NEW SPEAKER: Wal-Mart has successfully framed this issue as one of labor unions against consumers. And it appears that their big money campaign will force the City Council to choose been a costly special election and the repeal of an ordinance that was dually approved by the elected representatives of this city.

ORR: And Gloria was in fact pretty passionate about it. And he would like to see things change so that this doesn't happen in the future, but again he said he just couldn't justify spending the $3 million.

CAVANAUGH: And to be clear, the reason that they're basically charging Wal-Mart with subverting the democratic process is -- as Todd Gloria did in that clip is because they paid for the signature gathering effort to get this ballot the mash on the ballot.

ORR: Right. And you know, Wal-Mart is not the only store that this ordinance would have affected. You know, if target wanted to would about a new super center, it would have had to do that. If K mart -- any company that wanted to build this, would have been subject to this ordinance. But Wal-Mart was the one that sort of led the effort to get these signatures, it's a big company, it has eight of resources, but it should be said that there are people who believe the public should decide where the public wants to shop. And the City Council doesn't have any business creating an ordinance to regulate stores, especially when it already has planning boards in place, it has zoning laws and regulations. Of so they saw this as an extra step to just, you know, get back at Wal-Mart, really. So Wal-Mart said, hey, you know, we have the money to spend on this, and we're going to do it. And there were people out there, and I think that's one of the reasons that it ultimately didn't go to the pal on the, because people were afraid it would lose. [CHECK AUDIO] so why spend thee million dollars on an election and.

CAVANAUGH: As said, council president Tony Young was one of the people who changed his mind about this super center ordinance, and he had a lot of different things that he was weighing in, making up his mind about this.

ORR: Well, Tony Young was actually the focus for a lot of the speak ares, a lot of people from his district, district four, came out in favor of Wal-Mart. Because his district does not have a major grocery store within it, and these people came out and said, listen, we want fresh fruits and vegetables. I want to be able to go somewhere in my neighborhood and buy groceries at a price I can afford. I want a job that Wal-Mart might provide me. So he had that to consider, although Tony Young had said, he has asked Wal-Mart to build a store in his district, or any major grocery store to built a store in his neighborhood for years, and it hasn't happened. [CHECK AUDIO] going to vote to repeal, and all of the discussion at the Council did not change his opinion, and he again he said the tree million dollars, you just can't do it, when that's money that he could put towards keeping libraries open or restoring browned out fire engines.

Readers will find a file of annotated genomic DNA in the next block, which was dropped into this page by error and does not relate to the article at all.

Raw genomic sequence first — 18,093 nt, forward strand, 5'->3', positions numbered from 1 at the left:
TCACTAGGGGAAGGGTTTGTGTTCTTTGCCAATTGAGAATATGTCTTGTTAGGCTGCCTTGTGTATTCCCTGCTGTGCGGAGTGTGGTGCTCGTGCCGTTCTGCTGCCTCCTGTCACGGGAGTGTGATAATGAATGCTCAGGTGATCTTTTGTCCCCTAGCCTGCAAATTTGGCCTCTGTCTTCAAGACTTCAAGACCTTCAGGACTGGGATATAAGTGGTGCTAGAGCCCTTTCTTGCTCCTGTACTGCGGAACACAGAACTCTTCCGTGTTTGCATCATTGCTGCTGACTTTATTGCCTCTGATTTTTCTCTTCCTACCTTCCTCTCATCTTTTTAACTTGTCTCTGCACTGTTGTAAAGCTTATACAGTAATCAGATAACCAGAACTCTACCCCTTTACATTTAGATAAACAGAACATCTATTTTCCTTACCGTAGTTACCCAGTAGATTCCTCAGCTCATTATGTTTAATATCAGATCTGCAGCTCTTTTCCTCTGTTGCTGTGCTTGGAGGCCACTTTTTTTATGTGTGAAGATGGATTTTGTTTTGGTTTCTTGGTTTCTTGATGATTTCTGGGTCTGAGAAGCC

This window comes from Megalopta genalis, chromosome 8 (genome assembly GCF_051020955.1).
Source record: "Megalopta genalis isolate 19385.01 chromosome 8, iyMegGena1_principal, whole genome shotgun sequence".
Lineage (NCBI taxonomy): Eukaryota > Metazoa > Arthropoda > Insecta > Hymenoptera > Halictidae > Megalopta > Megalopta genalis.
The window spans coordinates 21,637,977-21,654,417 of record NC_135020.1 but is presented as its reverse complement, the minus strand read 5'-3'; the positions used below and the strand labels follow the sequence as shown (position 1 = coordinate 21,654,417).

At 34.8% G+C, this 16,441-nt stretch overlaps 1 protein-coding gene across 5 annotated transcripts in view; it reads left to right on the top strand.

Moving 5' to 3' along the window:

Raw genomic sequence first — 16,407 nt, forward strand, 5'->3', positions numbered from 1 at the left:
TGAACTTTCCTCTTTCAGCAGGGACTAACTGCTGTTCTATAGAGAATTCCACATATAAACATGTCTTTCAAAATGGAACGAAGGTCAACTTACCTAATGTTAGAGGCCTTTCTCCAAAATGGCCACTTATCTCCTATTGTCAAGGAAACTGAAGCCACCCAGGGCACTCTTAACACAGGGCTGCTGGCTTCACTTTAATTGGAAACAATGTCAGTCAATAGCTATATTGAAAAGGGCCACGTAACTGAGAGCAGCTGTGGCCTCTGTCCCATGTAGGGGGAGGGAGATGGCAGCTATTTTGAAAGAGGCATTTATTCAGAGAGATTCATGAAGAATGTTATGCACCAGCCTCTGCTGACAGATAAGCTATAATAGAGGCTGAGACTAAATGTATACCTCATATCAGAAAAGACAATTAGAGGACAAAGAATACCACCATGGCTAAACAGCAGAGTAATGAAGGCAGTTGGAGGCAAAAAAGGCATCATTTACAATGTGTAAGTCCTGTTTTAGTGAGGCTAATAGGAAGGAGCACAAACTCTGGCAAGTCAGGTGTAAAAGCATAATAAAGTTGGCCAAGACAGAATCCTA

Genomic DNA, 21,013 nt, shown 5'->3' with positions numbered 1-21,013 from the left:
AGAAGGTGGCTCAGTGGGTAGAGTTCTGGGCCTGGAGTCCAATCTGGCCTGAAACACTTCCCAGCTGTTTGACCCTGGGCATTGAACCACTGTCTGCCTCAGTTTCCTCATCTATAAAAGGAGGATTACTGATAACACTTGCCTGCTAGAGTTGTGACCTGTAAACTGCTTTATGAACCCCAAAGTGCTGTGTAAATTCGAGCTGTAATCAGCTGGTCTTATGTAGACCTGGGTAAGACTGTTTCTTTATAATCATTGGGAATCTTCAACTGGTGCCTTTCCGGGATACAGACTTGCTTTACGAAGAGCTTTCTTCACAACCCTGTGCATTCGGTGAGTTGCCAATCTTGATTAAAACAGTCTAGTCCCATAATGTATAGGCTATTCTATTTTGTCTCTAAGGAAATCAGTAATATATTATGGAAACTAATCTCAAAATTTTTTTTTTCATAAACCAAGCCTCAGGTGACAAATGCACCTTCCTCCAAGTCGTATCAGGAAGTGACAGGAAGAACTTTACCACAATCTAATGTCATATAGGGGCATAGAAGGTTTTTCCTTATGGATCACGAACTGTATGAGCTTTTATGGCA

CAVANAUGH: So even though Wal-Mart says they're planning to build a certain amount of stores in San Diego, they're not planning to build in any particular place.

ORR: No, it's just a general plan. Who knows? You could take them at their word, or if the economy changes, we don't know. We'll see. They just said they're committed to doing it. And that's their outlook. You know, and that remains to be seen. But the council people who were in favor of the ordinance said, you know, this is -- again it's not the council's job to regulate businesses. And there are processes in place to do that. It's not the right time to be limiting development in the city right now. Especially when we're struggling economically. Now.

CAVANAUGH: Now, there was one vote that was against this ordinance, against the repeal of the regulations aimed at big box super stores, and that was Marty emerald.

ORR: That's right. She was the only council member to stand behind her original vote in favor of the ordinance. You know, she says that according to her, since she voted to pass the ordinance, she says she's been harassed by proWal-Mart people, and she should she's certain she'll be harassed again when she runs for reelection, but in this instance, she stuck by her previous decision, and she stuck by the labor unions, essentially.

NEW SPEAKER: It has also become clear to me that if I do not stand on my principles and continue to serve and protect those in our city who are at an economic disadvantage, and truly protect the quality of life in our neighborhoods, that I will have lost my self respect. And with it my ability to serve honestly as a representative of those people. As I have said before, and I will say again, my vote is not for sale.

ORR: And emerald's comments were met by cheers and applause from the people in the audience who were there opposing Wal-Mart, essentially.

CAVANAUGH: Now, there were a lot of people who stood up to comment about this. Tell us how many people were there and if any of those comments sort of stood out to you, Katie.